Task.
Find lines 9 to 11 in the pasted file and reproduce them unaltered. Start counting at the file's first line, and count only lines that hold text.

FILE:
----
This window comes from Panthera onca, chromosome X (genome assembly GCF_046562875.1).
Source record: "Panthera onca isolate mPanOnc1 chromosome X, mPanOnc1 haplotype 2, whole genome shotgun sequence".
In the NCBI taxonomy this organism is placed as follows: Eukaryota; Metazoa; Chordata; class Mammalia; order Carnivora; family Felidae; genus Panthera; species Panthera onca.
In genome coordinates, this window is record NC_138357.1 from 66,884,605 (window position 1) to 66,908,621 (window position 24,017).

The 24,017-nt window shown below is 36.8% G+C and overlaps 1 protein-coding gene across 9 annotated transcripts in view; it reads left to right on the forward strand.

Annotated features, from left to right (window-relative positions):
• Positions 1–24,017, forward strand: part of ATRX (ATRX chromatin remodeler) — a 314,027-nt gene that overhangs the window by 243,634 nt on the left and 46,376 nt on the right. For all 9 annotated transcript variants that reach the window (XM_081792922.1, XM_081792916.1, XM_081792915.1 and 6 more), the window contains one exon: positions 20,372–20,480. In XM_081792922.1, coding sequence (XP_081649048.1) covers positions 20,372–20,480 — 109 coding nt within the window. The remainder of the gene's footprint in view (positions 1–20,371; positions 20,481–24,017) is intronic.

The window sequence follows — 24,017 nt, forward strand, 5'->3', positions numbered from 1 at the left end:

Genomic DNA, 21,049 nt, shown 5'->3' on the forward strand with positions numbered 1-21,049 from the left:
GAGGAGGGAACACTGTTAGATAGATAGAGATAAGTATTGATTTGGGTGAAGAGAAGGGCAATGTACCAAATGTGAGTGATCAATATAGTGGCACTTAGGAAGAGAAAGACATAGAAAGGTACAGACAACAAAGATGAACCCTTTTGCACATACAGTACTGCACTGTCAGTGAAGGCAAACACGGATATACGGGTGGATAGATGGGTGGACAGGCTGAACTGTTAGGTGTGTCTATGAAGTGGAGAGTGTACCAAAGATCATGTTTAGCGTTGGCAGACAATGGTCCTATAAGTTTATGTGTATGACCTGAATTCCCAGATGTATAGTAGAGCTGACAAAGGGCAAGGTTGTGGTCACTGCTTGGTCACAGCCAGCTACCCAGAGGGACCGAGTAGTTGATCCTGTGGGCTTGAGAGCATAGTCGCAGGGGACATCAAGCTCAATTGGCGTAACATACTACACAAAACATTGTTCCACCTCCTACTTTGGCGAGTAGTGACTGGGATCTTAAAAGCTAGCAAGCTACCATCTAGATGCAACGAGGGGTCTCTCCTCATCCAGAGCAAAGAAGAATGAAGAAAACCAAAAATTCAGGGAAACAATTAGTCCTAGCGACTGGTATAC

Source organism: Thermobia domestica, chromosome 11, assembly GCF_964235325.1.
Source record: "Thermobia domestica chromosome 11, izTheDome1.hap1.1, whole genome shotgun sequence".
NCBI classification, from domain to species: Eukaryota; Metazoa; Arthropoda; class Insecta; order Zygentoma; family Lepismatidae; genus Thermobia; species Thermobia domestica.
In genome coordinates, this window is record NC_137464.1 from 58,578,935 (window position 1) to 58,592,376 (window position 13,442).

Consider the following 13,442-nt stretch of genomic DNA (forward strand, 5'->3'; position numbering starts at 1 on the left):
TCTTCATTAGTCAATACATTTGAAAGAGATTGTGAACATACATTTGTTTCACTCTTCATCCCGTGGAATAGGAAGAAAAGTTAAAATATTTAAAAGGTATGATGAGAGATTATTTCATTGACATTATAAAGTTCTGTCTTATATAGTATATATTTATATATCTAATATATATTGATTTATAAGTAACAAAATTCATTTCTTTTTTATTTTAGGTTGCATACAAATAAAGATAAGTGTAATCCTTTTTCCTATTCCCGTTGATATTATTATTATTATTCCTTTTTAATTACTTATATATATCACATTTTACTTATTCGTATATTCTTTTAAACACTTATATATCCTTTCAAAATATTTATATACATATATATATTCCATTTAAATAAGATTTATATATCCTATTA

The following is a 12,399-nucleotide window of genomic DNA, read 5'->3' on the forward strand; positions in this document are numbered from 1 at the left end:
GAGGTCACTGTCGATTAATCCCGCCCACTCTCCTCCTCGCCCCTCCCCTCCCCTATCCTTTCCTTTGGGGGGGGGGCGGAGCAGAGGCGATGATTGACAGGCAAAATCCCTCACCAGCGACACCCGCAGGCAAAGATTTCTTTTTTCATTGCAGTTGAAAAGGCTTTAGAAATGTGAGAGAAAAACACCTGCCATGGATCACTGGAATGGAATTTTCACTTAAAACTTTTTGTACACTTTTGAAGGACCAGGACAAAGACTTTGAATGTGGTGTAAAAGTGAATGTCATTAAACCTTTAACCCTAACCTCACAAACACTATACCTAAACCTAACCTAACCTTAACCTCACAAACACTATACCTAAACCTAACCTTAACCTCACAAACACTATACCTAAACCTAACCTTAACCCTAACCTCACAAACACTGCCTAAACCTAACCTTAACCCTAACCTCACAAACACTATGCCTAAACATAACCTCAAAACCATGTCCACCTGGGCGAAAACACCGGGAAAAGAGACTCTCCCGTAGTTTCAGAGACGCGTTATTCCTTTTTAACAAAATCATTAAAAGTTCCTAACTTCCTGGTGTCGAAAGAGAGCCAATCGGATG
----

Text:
Genomic DNA, 21,049 nt, shown 5'->3' on the forward strand with positions numbered 1-21,049 from the left:
GAGGAGGGAACACTGTTAGATAGATAGAGATAAGTATTGATTTGGGTGAAGAGAAGGGCAATGTACCAAATGTGAGTGATCAATATAGTGGCACTTAGGAAGAGAAAGACATAGAAAGGTACAGACAACAAAGATGAACCCTTTTGCACATACAGTACTGCACTGTCAGTGAAGGCAAACACGGATATACGGGTGGATAGATGGGTGGACAGGCTGAACTGTTAGGTGTGTCTATGAAGTGGAGAGTGTACCAAAGATCATGTTTAGCGTTGGCAGACAATGGTCCTATAAGTTTATGTGTATGACCTGAATTCCCAGATGTATAGTAGAGCTGACAAAGGGCAAGGTTGTGGTCACTGCTTGGTCACAGCCAGCTACCCAGAGGGACCGAGTAGTTGATCCTGTGGGCTTGAGAGCATAGTCGCAGGGGACATCAAGCTCAATTGGCGTAACATACTACACAAAACATTGTTCCACCTCCTACTTTGGCGAGTAGTGACTGGGATCTTAAAAGCTAGCAAGCTACCATCTAGATGCAACGAGGGGTCTCTCCTCATCCAGAGCAAAGAAGAATGAAGAAAACCAAAAATTCAGGGAAACAATTAGTCCTAGCGACTGGTATAC

Source organism: Thermobia domestica, chromosome 11, assembly GCF_964235325.1.